•If you engage an emotional contraction while contracting inside yourself, all that does is cause the other person to contract more (this is somewhat analogous to saying something which makes the other person become defensive which grinds the discussion to a halt); you can only overcome a contraction by remaining open.

•Humans (and some animals) have an animalistic instinct to interpret someone contracting (e.g., reacting to taunt) as a sign of weakness, which causes them not to take the contracting individual seriously and often to be drawn to attack them (predators instinctually seek out the weakest prey).

All of this thus begs the question—when should you denounce public figures? My view is that some, and ideally all, of the following requirements first need to be met:

•The individual is directly responsible for something that has caused significant harm.

•The individual consciously chose to make the events happen and willfully ignored warnings not to engage in their conduct.

•The individual in the present moment continues to perpetuate the harmful events.

To illustrate these points, there are many public figures I fully admit I dislike (e.g., the militant doctors who have spent years going after anyone who questions an existing narrative). However, unless these people directly challenge something I put forward, I don’t confront them—and when that happens, I try to present their argument in the best possible light before debating it rather than doing the opposite and misportraying it (which is what ideologically driven individuals typically do).

Because of this, there are a relatively small number of people I directly criticize. For example, Anthony Fauci has met the above criteria, and as I discussed in a recent article, Robert Califf, the current head of the FDA, has as well.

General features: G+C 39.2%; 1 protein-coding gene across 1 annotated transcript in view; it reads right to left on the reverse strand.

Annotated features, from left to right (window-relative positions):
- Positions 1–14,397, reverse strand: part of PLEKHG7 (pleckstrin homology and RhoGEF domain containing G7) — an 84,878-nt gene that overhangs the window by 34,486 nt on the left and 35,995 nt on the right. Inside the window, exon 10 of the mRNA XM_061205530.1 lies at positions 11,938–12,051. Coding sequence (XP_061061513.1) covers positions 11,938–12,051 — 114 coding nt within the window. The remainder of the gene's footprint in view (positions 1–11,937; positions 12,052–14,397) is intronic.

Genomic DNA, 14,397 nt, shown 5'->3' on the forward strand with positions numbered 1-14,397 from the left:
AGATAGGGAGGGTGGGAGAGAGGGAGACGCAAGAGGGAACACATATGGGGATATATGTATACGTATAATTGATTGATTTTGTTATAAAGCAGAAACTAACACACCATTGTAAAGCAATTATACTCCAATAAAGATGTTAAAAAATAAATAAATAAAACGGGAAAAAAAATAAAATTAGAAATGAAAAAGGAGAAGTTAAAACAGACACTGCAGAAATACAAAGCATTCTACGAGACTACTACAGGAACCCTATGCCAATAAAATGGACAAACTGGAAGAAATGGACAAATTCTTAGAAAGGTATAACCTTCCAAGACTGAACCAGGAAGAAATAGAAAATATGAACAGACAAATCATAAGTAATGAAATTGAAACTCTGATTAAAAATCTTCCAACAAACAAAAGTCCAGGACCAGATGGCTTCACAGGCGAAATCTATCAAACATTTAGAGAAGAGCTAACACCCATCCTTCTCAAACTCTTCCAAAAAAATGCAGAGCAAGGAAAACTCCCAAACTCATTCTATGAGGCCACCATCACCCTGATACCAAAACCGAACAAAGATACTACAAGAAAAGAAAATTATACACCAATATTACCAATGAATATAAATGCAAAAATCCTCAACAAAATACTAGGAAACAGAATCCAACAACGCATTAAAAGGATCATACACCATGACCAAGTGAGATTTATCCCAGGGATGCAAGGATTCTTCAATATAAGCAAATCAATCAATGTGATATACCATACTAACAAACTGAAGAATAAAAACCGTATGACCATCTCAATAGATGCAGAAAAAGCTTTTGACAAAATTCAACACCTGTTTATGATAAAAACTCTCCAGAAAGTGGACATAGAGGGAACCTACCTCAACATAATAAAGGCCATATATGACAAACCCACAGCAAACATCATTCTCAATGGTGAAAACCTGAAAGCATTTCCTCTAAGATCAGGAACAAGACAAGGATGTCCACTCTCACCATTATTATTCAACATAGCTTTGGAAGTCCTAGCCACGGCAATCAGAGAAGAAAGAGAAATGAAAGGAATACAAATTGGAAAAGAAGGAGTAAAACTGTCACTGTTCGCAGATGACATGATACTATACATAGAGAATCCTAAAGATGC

Peter Hotez

Peter Hotez has spent his career as one of the vaccine establishment’s leading cheerleaders, and I believe he was one of the individuals most directly responsible for the deadly censorship we saw throughout COVID-19. This is because right before COVID-19, he paved the way for it by going on a media tour to make people aware of the extreme dangers of the anti-vaccine movement and the critical need to censor them on each platform.

Note: I have long suspected (but cannot prove) his actions were part of a public relations campaign because many other things also happened at that time, Hotez used the same phrases in each media appearance (suggesting a PR company made them), and he consistently is invited to speak by major networks despite not being photogenic (the guy is a mess).

After Hotez got the mass censorship he clamored for, he then pivoted to aggressively defending the current narrative on television, frequently asserting statements with absolute certainty that were later definitively proven to be false. Following this, he then pivoted to gradually denouncing with increasing fervor anyone who questioned the narrative (i.e., Hotez’s lies), which gradually escalated to him calling for any criticism of Anthony Fauci to become a federal hate crime and for governments around the world to mobilize against anyone who did not support COVID-19 vaccines because vaccine skeptics were killing people.